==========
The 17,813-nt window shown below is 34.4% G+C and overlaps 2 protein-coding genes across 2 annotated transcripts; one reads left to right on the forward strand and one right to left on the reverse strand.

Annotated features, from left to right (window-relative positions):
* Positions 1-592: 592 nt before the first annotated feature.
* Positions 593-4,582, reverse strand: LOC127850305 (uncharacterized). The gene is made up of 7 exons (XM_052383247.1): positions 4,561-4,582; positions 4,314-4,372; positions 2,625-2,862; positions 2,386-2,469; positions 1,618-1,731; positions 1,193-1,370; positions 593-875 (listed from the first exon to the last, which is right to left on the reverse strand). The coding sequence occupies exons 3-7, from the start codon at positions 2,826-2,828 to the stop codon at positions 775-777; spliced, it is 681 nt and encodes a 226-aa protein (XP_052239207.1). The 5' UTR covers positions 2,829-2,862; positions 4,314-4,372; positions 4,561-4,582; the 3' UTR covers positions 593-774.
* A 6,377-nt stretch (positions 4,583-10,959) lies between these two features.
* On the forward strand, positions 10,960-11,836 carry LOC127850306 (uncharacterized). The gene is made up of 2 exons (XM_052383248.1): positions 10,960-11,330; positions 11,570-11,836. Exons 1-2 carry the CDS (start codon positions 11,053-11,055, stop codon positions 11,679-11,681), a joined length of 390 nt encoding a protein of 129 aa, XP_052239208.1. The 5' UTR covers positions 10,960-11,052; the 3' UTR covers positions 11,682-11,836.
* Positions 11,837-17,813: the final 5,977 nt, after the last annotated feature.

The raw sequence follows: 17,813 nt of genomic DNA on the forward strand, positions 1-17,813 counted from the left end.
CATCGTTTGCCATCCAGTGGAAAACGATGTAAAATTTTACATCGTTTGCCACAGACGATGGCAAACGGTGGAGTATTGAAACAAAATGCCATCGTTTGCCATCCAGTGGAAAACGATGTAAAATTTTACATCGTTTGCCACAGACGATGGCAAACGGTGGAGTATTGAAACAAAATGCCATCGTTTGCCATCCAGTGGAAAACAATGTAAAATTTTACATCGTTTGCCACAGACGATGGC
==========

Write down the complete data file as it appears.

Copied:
The 17,813-nt window shown below is 34.4% G+C and overlaps 2 protein-coding genes across 2 annotated transcripts; one reads left to right on the forward strand and one right to left on the reverse strand.

Annotated features, from left to right (window-relative positions):
* Positions 1-592: 592 nt before the first annotated feature.
* Positions 593-4,582, reverse strand: LOC127850305 (uncharacterized). The gene is made up of 7 exons (XM_052383247.1): positions 4,561-4,582; positions 4,314-4,372; positions 2,625-2,862; positions 2,386-2,469; positions 1,618-1,731; positions 1,193-1,370; positions 593-875 (listed from the first exon to the last, which is right to left on the reverse strand). The coding sequence occupies exons 3-7, from the start codon at positions 2,826-2,828 to the stop codon at positions 775-777; spliced, it is 681 nt and encodes a 226-aa protein (XP_052239207.1). The 5' UTR covers positions 2,829-2,862; positions 4,314-4,372; positions 4,561-4,582; the 3' UTR covers positions 593-774.
* A 6,377-nt stretch (positions 4,583-10,959) lies between these two features.
* On the forward strand, positions 10,960-11,836 carry LOC127850306 (uncharacterized). The gene is made up of 2 exons (XM_052383248.1): positions 10,960-11,330; positions 11,570-11,836. Exons 1-2 carry the CDS (start codon positions 11,053-11,055, stop codon positions 11,679-11,681), a joined length of 390 nt encoding a protein of 129 aa, XP_052239208.1. The 5' UTR covers positions 10,960-11,052; the 3' UTR covers positions 11,682-11,836.
* Positions 11,837-17,813: the final 5,977 nt, after the last annotated feature.

The raw sequence follows: 17,813 nt of genomic DNA on the forward strand, positions 1-17,813 counted from the left end.
CATCGTTTGCCATCCAGTGGAAAACGATGTAAAATTTTACATCGTTTGCCACAGACGATGGCAAACGGTGGAGTATTGAAACAAAATGCCATCGTTTGCCATCCAGTGGAAAACGATGTAAAATTTTACATCGTTTGCCACAGACGATGGCAAACGGTGGAGTATTGAAACAAAATGCCATCGTTTGCCATCCAGTGGAAAACAATGTAAAATTTTACATCGTTTGCCACAGACGATGGC